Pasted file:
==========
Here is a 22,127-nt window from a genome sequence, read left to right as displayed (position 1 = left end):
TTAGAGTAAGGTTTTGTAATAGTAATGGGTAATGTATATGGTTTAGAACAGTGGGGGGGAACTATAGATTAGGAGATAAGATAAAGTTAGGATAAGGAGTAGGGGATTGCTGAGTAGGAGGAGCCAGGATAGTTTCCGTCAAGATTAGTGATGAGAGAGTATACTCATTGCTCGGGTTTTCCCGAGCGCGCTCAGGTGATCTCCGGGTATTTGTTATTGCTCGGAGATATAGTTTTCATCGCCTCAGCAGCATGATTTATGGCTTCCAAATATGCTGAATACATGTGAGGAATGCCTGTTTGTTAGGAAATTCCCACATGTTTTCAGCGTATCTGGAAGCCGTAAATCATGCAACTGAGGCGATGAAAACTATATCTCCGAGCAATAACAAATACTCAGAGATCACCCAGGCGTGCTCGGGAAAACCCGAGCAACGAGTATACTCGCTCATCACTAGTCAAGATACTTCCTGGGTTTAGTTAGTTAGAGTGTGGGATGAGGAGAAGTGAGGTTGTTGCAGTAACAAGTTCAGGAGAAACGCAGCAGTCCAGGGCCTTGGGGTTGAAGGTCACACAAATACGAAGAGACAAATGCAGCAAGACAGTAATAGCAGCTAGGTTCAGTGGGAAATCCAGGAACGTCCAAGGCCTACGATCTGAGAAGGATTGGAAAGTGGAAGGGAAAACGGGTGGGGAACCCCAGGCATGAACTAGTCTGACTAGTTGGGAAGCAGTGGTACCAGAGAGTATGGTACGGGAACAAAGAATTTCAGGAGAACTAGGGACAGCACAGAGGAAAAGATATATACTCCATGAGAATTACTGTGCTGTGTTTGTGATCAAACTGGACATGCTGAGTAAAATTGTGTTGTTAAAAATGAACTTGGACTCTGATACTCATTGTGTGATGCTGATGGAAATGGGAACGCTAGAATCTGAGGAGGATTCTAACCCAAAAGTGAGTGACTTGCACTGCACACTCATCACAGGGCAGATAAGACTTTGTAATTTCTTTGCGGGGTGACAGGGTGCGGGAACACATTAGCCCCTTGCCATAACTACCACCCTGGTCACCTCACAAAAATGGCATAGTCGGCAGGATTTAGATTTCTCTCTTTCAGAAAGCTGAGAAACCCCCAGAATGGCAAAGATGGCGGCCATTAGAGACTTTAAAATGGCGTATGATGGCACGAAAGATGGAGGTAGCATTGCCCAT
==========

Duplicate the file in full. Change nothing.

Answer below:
Here is a 22,127-nt window from a genome sequence, read left to right as displayed (position 1 = left end):
TTAGAGTAAGGTTTTGTAATAGTAATGGGTAATGTATATGGTTTAGAACAGTGGGGGGGAACTATAGATTAGGAGATAAGATAAAGTTAGGATAAGGAGTAGGGGATTGCTGAGTAGGAGGAGCCAGGATAGTTTCCGTCAAGATTAGTGATGAGAGAGTATACTCATTGCTCGGGTTTTCCCGAGCGCGCTCAGGTGATCTCCGGGTATTTGTTATTGCTCGGAGATATAGTTTTCATCGCCTCAGCAGCATGATTTATGGCTTCCAAATATGCTGAATACATGTGAGGAATGCCTGTTTGTTAGGAAATTCCCACATGTTTTCAGCGTATCTGGAAGCCGTAAATCATGCAACTGAGGCGATGAAAACTATATCTCCGAGCAATAACAAATACTCAGAGATCACCCAGGCGTGCTCGGGAAAACCCGAGCAACGAGTATACTCGCTCATCACTAGTCAAGATACTTCCTGGGTTTAGTTAGTTAGAGTGTGGGATGAGGAGAAGTGAGGTTGTTGCAGTAACAAGTTCAGGAGAAACGCAGCAGTCCAGGGCCTTGGGGTTGAAGGTCACACAAATACGAAGAGACAAATGCAGCAAGACAGTAATAGCAGCTAGGTTCAGTGGGAAATCCAGGAACGTCCAAGGCCTACGATCTGAGAAGGATTGGAAAGTGGAAGGGAAAACGGGTGGGGAACCCCAGGCATGAACTAGTCTGACTAGTTGGGAAGCAGTGGTACCAGAGAGTATGGTACGGGAACAAAGAATTTCAGGAGAACTAGGGACAGCACAGAGGAAAAGATATATACTCCATGAGAATTACTGTGCTGTGTTTGTGATCAAACTGGACATGCTGAGTAAAATTGTGTTGTTAAAAATGAACTTGGACTCTGATACTCATTGTGTGATGCTGATGGAAATGGGAACGCTAGAATCTGAGGAGGATTCTAACCCAAAAGTGAGTGACTTGCACTGCACACTCATCACAGGGCAGATAAGACTTTGTAATTTCTTTGCGGGGTGACAGGGTGCGGGAACACATTAGCCCCTTGCCATAACTACCACCCTGGTCACCTCACAAAAATGGCATAGTCGGCAGGATTTAGATTTCTCTCTTTCAGAAAGCTGAGAAACCCCCAGAATGGCAAAGATGGCGGCCATTAGAGACTTTAAAATGGCGTATGATGGCACGAAAGATGGAGGTAGCATTGCCCAT